“The second game is one where you go into one of the real buildings at MIND and you've got to make decisions on how to use data sensors and which data sensors to use to improve, not only the greenness of that building, but the comfort levels of people.
“There will be an avatar that is looking awfully cold. How do you make sure that they're a little bit warmer whilst also saving on the carbon?”
Ciarán Hennessy, chief software architect at Lendlease Digital told Digital Nation Australia that gamification was crucial to this strategy.
“One of the things in the metaverse, even though it can look a little bit playful, that's actually quite purposeful because what we want to be able to do is empower people to be able to play and explore and understand how this complex environment works, rather than just using it as another tool or another engineering outcome,” said Hennessy.
“These types of innovations, and these changes we can test and we can look at the impact and we can also understand whether people find them meaningful before we build them into the physical fabric, because that could take 10, 15, 20 years until they get into the real place,” he said.
Cryptocurrencies and NFTs
According to Nick Abrahams, global co-leader of digital transformation at Norton Rose Fulbright, board and c-suite interest in Web3 and particularly cryptocurrencies has skyrocketed in the last year.
“I would have a conversation a year ago about crypto and the response would be, ‘If we want to buy some drugs on the dark web, we'll give you a call about crypto’, but now they've moved significantly,” he said.
Business leaders are now asking if they should start accepting crypto transactions, like Gucci and Starbucks, or if they should hold crypto on the balance sheet as a diversified corporate treasury strategy, like Tesla, Block (formally Square) and KPMG.
“A lot more focus on that diversification proposition,” he said.
According to Abrahams, the NFT spectrum is also quickly gaining corporate interest.
“Obviously there's the wacky end of the NFT spectrum, but there's a real end of it,” he said.
In the collectibles space, sporting organisations including the NBA have seen huge success with their Top Shot NFTs, with USD$700 million spent on these last year.
At home, Tennis Australia, Cricket Australia, the AFL and Australia Zoo have all recently dropped their own NFT collectibles.
Expanding on the traditional loyalty program, NFTs have been picked up in high-end fashion world by Dolce and Gabbana, Prada and Zara, as well as in consumer facing retail with drops from Coke and Budweiser to name a few.
Web3 business models: The creative economy
Digital Nation Australia spoke to to Joan Westenberg, founder of the venture capital fund for NFT investments Metapunk, founder of the creative agency Studio Self, and head of marketing at decentralised technology network and community MODA DAO.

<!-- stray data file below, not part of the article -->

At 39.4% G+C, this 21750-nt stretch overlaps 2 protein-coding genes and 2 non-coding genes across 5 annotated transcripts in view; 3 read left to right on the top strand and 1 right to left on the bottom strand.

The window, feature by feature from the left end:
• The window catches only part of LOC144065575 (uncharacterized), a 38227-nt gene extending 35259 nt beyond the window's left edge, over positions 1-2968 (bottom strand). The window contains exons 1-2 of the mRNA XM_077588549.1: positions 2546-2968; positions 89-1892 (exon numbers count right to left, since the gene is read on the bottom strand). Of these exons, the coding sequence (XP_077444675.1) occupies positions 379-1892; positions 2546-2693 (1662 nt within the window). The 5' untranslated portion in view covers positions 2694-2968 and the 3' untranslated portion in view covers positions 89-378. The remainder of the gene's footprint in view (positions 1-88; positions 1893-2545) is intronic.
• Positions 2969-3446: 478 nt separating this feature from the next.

According to Westenberg, the biggest opportunities that Web3 offers are for the creative economy.
She describes the current, Web2 economy for creatives as “an exploiter economy”.
“It's money that goes through to large corporations and tech companies like Facebook and so on where they profit from work of creatives while very rarely actually supporting them.”
Westenberg believes that NFTs create a business model for musicians to profit from their music.
“There is a huge opportunity for creators to start building profitable careers in this space where before they would have had to rely on advertising revenue, and pennies and scraps from the table from all the billion dollar corporations,” said Westenberg.
Membership and access passes for exclusive content are another NFT usecase that is emerging in this space.
“We’ve seen shifting business models around media where people have tried to use payment gateways and paywalls and so on, and that hasn't quite worked. But in a world where you can have subscribers owning a token that has value that can give you access to media, that’s an interesting business model,” she said.
According to Colina Demirdjian, co-founder of one of the world’s largest emoji applications, Moji Edit, there is also profitable opportunities in the Web3 rental market.
“If you build a property and you spend a lot of time in it, and you make it lavish and luxurious, what we aim for is high quality builds. You can make good revenue by hiring and leasing it out for specific events or hosting it for different entertainment opportunities,” she said.
Demirdjian told Digital Nation Australia that the metaverse will change how we interact as a society.
“Businesses will now be able to connect with their users one-to-one in a most meaningful way and have a place for them to have some sort of home for their user base.
“You're not just creating a following that just is a number, but in reality, you get to see and meet people and you get to have that interaction that you might not necessarily have with locals in different regions, because you might not be able to reach them,” she said.
“It's all a work in progress, but hopefully all of us as companies building the metaverse are working towards social good.”